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Volume 39 – Number 8

Nov/Dec 2008
 

The Nelson-Atkins Museum of Art

Finials
Warring States period, 3rd century BCE
Gilt bronze and glass
The Nelson-Atkins Museum of Art
(Photography by John Lamberton) 

Our November/December issue focuses on aspects of the Chinese collection at The Nelson-Atkins Museum of Art, as well as two leading figures in its development. Under the guidance of the present director, Marc Wilson, the facilities have been greatly expanded and the installations reassessed to meet the needs of today’s audience. Jason Steuber interviews him about his vision for the museum, while Thomas Lawton explores the career of former curator and director Laurence Sickman, who played a major role in establishing the collection.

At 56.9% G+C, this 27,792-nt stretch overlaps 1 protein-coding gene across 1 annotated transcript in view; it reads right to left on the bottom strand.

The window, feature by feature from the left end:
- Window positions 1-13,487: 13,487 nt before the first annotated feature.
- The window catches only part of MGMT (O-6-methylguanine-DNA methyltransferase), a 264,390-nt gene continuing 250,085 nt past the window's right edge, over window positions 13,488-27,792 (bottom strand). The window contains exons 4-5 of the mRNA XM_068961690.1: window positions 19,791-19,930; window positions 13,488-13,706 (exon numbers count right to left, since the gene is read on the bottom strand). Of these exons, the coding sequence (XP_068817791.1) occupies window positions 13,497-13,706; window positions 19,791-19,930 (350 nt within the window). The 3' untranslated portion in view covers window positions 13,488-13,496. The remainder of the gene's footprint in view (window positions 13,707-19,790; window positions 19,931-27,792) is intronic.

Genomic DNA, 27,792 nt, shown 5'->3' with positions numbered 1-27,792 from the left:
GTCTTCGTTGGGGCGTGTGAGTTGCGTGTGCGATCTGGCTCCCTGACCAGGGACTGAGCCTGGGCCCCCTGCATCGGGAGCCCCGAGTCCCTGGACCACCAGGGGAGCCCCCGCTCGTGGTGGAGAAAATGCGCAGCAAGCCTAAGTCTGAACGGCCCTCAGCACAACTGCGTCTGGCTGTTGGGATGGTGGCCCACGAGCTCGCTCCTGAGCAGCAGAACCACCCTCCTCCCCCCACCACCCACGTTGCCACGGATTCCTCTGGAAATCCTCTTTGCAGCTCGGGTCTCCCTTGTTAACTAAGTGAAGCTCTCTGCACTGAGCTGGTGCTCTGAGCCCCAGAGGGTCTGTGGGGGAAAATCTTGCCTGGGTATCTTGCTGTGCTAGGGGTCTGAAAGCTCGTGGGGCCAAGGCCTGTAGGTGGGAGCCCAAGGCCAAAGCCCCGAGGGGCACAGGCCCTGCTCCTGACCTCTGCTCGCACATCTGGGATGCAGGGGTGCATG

The museum houses a significant group of bronzes; Guolong Lai shows how two tureens expose different approaches to collecting and Colin Mackenzie looks at the shift in appreciation for elaborate decoration and design in three sets of gilt-bronze fittings. Amy McNair considers how several sculptures from the collection reveal the perceived need to preserve, defend and promote Buddhism in 6th century China, while following a detailed examination, Jonathan Hay argues for the early attribution of the much-discussed painting Travellers in Snow-Covered Mountains.
 
Through a Zhende period thangka in the museum, Marsha Weidner traces the transmission of the Vaishravana cult to China and reflects on his varied iconography. James Watt discusses two of the collection’s 16th century lacquers and the identifying characteristics of works from China and the Ryukyu islands.
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